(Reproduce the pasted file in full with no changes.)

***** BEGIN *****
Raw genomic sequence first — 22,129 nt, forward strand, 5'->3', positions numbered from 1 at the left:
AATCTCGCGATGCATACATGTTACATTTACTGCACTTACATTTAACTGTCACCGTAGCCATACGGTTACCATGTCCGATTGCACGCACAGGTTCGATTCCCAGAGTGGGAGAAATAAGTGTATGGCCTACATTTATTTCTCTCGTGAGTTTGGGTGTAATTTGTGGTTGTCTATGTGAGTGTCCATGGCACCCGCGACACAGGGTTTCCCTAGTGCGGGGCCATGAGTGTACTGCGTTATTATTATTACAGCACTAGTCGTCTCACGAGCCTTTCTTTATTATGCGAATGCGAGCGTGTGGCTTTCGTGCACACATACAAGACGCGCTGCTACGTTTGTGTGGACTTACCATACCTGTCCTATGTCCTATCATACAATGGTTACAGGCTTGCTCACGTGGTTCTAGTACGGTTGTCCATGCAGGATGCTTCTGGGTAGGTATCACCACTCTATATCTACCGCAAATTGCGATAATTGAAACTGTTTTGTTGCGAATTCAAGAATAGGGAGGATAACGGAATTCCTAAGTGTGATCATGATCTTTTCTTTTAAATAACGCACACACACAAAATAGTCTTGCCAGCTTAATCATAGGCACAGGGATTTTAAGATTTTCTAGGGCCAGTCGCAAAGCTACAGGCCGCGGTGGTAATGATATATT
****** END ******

Raw genomic sequence first — 22,129 nt, forward strand, 5'->3', positions numbered from 1 at the left:
AATCTCGCGATGCATACATGTTACATTTACTGCACTTACATTTAACTGTCACCGTAGCCATACGGTTACCATGTCCGATTGCACGCACAGGTTCGATTCCCAGAGTGGGAGAAATAAGTGTATGGCCTACATTTATTTCTCTCGTGAGTTTGGGTGTAATTTGTGGTTGTCTATGTGAGTGTCCATGGCACCCGCGACACAGGGTTTCCCTAGTGCGGGGCCATGAGTGTACTGCGTTATTATTATTACAGCACTAGTCGTCTCACGAGCCTTTCTTTATTATGCGAATGCGAGCGTGTGGCTTTCGTGCACACATACAAGACGCGCTGCTACGTTTGTGTGGACTTACCATACCTGTCCTATGTCCTATCATACAATGGTTACAGGCTTGCTCACGTGGTTCTAGTACGGTTGTCCATGCAGGATGCTTCTGGGTAGGTATCACCACTCTATATCTACCGCAAATTGCGATAATTGAAACTGTTTTGTTGCGAATTCAAGAATAGGGAGGATAACGGAATTCCTAAGTGTGATCATGATCTTTTCTTTTAAATAACGCACACACACAAAATAGTCTTGCCAGCTTAATCATAGGCACAGGGATTTTAAGATTTTCTAGGGCCAGTCGCAAAGCTACAGGCCGCGGTGGTAATGATATATT